Shakespeare, Mark Twain, And Culture Essay

1617 words - 7 pages

Culture is consistently in flux, yet there seems to have been a handful of literary figures that have remained to become a constant presence in American culture. Shakespeare is one of these figures. Even though, Shakespeare was a product of England, American embraced him for his style, moral commentary, the importance of the individual, and the ability to control one’s destiny. In the nineteenth century Shakespeare reached new levels of popularity in every social economical group and became engrained in the American culture. Audiences became intimate with Shakespeare’s work, which allowed performers to take liberties and weave in other popular entertainment of the day as well as humor into ...view middle of the document...

So despite the fluctuation of income or more rigid social status all Americans were able to familiar with Shakespeare’s works through play productions.
The presentation of the bard’s famous plays differed widely in style from modern audiences. In the nineteenth century, Shakespeare’s play were often mixed with other popular forms of entertainment of the era. For example, Richard III “whole play is paraphrased in pose and song to such popular tunes as ‘Yankee Doodle” (Browne 380), Othello’s “dialogue is intermixed with song and dance” and at one point “Othello and Desdemona are singing and dancing to the tune of Dixie” (Browne 387). Hamlet’s famous speech “to be or not to be” was often sung to the tune of “Three Blind Mice” (Levine 35). Other lampoons took the form of short skits, brief references, and satirical songs. Nineteenth century audiences enjoyed and expected this blending of Shakespeare’s work with other popular entertainment.
This mixing of forms and the comic twisting put upon plays is depicted in Mark Twain’s novel through the characters of the Duke and the King. The bumbling con men perform pieces from three of Shakespeare’s works include Romeo and Juliet, Richard III, and Hamlet. The scenes of the Duke and the King consist of the King reciting Juliet’s lines to which the Duke informs the King to play her more ladylike and less like a “jackass.” While practicing the sword fight from Richard III, the King falls off the raft and into the Mississippi river. The Duke tries in all humility to recruit Hamlet’s famous soliloquy but mixes in lines from Macbeth. The attempts to recite the plays seriously only leads to a jumble of comic farces that the nineteenth century audience would have been more used to seeing on the stage. Edward L. Davenport, “a famous actor in the nineteenth century, referred to this very ability and willingness to mix genres when he lamented the decline of his profession: “Why, I’ve played an act from Hamlet, one from Black-eyed Susan, and sung Yankee Ship and a Yankee Crew, and danced a hornpipe, and wounded up with a ‘nigger’ part, all in one night”” (Levine 41). The depiction of Mark Twain’s Duke and the King’s comic practicing of Shakespeare’s plays would have been the equivalent to a stage performance held in the nineteenth century. Through Mark Twain’s presentation of Shakespeare through his writing, Mark Twain was demonstrating that Shakespeare had become part of the American culture.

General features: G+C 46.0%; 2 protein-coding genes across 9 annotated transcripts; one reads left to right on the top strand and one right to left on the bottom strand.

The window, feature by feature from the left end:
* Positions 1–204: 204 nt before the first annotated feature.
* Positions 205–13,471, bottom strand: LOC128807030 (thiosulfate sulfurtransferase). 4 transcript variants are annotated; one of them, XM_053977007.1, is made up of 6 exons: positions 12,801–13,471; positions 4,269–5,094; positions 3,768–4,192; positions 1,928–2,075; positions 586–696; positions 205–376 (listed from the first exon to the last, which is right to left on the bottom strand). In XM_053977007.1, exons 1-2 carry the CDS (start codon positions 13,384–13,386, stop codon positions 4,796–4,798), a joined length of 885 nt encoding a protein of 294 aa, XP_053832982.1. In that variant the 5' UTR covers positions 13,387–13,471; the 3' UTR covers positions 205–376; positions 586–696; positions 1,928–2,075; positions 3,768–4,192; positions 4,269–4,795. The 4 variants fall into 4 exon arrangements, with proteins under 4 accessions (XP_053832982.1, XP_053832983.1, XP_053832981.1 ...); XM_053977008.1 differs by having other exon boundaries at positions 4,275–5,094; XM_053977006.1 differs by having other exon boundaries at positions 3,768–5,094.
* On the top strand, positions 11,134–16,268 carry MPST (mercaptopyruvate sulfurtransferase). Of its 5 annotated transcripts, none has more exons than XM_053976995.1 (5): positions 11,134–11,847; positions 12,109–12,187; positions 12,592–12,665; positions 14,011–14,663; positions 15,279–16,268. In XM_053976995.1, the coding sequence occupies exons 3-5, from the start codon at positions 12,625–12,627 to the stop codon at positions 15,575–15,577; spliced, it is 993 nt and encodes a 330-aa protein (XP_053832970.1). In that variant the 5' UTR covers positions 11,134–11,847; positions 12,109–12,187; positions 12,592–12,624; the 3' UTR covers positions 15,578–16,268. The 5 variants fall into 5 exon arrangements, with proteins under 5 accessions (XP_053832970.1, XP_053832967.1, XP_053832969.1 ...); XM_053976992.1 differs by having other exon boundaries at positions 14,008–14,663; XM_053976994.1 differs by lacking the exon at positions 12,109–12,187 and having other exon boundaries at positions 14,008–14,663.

This constant lampooning of Shakespeare’s works did not mean that audiences did not revere his works, on the contrary Shakespeare was a highly respected literary figure. Within Mark Twain’s own writing, we can see signs of admiration for Shakespeare. Huckleberry Finn works as a perfect mouth piece for the admiration that Mark Twain as well as nineteenth century audiences surely felt for the famous bard. Even though the Duke mistakenly quotes Hamlet’s soliloquy by switching some of Hamlet’s line for that of Macbeth,...

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